"Genetics offers a very wide variety of potential reasons why brain physiology might be altered leading to ASD," said Santarelli. "On one hand, you have many mutations that can lead to ASD. On the other hand, you have a lot of complex phenotypes. What we need is a more reductionist, simple model that explains how different types of genetic lesions may lead to common alterations in the brain."

Thus, he said, one of the consortium's goals is to understand the common features of brain pathophysiology across the autism spectrum.

"It's more than likely that we will converge on a handful of common pathways that lie downstream of a variety of genetic risk factors," agreed Robert Ring, VP of translational research at Autism Speaks.

Game plan

Santarelli and Ring said the theory they favor is that ASD is a disorder of brain connectivity in which alterations in a range of genes lead to changes in synaptic structure and function. According to this theory, some patients with ASD may have overly excitable synapses, whereas other patients may suffer from the opposite problem.

"We clearly have an interest in the balance of inhibition and excitation in certain brain regions. There is a very fine-tuned balance between these activities both in development and adulthood," said Santarelli. "With this hypothesis in mind, it's clear that we need appropriate cell and animal models to dissect the biology. In this consortium, cell models and animal models are the two pillars. We will start with modeling these mutations in cell systems and iPS [induced pluripotent stem] cells from patients, then we will move into animal models."

In parallel with model building, the consortium will search for imaging data or other biomarkers to shed light on the functional consequences of brain connection problems in ASD.

Academic centers participating in the consortium will develop functional MRI methods and PET radioligands for in vivo imaging. The consortium also hopes to uncover proteomic biomarkers of the disease that can be used to guide treatment decisions and assess efficacy of future interventions.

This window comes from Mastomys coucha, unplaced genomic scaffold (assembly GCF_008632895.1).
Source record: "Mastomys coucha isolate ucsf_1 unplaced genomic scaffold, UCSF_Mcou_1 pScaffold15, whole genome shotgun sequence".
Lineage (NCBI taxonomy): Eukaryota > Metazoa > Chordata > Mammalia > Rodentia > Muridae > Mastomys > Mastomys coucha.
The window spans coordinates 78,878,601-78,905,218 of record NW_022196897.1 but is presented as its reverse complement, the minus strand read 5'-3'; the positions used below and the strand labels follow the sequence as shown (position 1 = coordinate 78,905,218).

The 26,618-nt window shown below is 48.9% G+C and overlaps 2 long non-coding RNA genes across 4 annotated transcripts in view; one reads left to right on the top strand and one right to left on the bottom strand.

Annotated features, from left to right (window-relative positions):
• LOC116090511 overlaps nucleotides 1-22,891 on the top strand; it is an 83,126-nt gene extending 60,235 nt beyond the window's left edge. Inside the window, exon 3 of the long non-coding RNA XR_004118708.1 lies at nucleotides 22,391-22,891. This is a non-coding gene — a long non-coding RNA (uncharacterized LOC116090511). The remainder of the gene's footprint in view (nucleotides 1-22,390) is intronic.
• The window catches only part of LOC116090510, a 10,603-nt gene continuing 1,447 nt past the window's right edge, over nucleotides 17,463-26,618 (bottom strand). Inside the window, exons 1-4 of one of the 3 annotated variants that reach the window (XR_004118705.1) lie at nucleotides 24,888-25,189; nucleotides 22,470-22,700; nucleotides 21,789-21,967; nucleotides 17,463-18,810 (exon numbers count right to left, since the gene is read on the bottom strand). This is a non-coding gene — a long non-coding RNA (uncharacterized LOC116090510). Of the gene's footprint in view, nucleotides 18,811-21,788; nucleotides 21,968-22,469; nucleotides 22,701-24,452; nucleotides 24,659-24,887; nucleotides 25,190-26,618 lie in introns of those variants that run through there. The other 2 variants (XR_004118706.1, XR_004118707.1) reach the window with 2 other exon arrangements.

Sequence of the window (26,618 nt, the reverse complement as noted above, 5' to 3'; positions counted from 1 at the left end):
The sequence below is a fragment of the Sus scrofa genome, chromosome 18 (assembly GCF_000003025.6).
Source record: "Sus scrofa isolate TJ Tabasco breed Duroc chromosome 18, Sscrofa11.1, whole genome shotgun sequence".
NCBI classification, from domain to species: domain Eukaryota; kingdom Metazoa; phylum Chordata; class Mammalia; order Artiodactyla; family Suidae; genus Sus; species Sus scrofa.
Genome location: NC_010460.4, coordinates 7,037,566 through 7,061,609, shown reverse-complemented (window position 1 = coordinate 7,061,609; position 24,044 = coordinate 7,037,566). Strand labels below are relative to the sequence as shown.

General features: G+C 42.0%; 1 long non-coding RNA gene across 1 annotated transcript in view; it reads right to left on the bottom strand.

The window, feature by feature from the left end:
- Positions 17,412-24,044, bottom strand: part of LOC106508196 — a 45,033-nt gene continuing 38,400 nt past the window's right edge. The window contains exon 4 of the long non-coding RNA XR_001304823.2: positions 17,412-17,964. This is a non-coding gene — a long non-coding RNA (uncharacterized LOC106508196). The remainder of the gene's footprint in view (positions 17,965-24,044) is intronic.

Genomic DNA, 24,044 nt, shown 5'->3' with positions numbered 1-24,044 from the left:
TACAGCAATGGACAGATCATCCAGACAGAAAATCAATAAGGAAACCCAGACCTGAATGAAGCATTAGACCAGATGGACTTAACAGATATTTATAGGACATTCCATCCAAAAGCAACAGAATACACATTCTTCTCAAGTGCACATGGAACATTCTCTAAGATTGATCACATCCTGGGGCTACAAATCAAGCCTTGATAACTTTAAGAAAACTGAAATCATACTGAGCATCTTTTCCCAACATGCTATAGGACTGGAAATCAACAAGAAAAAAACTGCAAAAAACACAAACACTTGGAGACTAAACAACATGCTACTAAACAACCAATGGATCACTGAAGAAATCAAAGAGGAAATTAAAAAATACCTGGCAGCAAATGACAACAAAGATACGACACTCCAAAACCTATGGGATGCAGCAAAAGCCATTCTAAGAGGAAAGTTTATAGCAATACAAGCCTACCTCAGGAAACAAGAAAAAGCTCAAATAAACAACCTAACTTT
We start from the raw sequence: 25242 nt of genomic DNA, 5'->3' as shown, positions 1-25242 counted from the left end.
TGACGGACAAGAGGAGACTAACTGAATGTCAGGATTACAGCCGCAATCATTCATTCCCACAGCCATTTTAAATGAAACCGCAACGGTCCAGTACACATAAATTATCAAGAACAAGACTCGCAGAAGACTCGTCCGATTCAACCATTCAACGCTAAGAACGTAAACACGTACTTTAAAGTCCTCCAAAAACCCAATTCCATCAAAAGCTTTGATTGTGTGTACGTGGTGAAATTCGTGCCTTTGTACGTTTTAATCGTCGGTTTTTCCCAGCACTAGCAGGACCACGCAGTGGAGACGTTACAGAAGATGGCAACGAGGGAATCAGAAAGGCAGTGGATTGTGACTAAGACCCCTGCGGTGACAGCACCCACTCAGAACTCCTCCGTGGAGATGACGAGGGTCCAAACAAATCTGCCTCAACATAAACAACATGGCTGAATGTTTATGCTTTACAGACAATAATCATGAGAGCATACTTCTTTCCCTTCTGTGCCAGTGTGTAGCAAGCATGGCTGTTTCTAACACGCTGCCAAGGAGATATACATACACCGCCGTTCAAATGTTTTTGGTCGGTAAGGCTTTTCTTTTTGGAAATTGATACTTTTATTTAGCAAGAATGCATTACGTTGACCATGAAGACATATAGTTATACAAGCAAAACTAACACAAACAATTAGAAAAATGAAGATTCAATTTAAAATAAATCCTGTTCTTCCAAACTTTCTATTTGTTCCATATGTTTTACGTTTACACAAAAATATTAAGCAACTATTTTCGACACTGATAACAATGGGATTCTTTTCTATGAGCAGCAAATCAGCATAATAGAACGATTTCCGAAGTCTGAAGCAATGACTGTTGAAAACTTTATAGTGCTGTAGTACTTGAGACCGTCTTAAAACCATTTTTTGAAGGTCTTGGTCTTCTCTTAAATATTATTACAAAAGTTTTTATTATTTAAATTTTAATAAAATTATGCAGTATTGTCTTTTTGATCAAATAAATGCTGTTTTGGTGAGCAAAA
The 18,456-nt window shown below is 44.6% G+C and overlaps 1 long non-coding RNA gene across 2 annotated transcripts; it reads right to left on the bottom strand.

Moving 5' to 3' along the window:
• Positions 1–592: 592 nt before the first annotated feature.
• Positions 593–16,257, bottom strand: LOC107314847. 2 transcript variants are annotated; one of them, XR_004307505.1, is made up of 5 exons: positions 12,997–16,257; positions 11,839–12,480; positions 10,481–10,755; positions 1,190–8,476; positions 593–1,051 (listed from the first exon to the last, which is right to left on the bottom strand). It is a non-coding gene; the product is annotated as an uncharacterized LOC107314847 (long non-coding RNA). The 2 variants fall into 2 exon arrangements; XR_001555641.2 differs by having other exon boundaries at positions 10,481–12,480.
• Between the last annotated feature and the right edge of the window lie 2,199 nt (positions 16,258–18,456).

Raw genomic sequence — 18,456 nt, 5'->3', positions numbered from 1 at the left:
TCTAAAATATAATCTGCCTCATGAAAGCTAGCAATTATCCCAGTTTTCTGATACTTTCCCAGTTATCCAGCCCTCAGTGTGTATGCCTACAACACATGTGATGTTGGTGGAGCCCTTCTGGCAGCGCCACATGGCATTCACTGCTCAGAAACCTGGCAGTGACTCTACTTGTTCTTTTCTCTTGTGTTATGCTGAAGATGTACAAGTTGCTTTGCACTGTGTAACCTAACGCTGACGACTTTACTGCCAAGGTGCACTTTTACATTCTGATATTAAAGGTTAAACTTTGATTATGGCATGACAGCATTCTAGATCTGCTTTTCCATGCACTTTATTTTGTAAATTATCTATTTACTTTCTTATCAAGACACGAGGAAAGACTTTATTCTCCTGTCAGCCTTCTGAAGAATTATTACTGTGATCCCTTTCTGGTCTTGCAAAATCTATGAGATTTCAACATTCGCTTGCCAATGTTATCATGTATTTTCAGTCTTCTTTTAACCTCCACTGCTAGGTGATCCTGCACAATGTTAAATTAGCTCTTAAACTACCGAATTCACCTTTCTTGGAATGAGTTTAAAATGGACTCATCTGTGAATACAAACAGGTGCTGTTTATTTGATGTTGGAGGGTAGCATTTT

The hope, said Santarelli, is to classify patients with ASD into less than 10 functional categories that will help guide what kind of therapy would be most appropriate.

Knowing how autistic brains are different from normal brains also will help guide selection of endpoints in future trials. Thus, Autism Speaks will work with clinics within the consortium to build a patient registry and a clinical trial network.

IMI requires that the money be spent in the EU, so it brought in Autism Speaks to insure that the consortium does not repeat the work of other autism research consortia in the U.S., such as the Biomarkers Consortium, managed by the Foundation for the National Institutes of Health, and the Autism Epidemiology Network of the Centers for Disease Control and Prevention. Autism Speaks will help coordinate between EU-AIMS and American researchers to avoid duplication of effort.

Murphy said that the consortium's work will be openly accessible.

Osherovich, L. SciBX 5(16); doi:10.1038/scibx.2012.406
Published online April 19, 2012


1.   Sanders, S.J. et al. Nature; published online April 4, 2012; doi:10.1038/nature10945

2.   O'Roak, B.J. et al. Nature; published online April 4, 2012; doi:10.1038/nature10989

3.   Neale, B.M. et al. Nature; published online April 4, 2012; doi:10.1038/nature11011


      Autism Speaks, New York, N.Y.

      Centers for Disease Control and Prevention, Atlanta, Ga.

      Foundation for the National Institutes of Health, Bethesda, Md.

      Innovative Medicines Initiative, Brussels, Belgium

      King's College London, London, U.K.

      Roche (SIX:ROG; OTCQX:RHHBY), Basel, Switzerland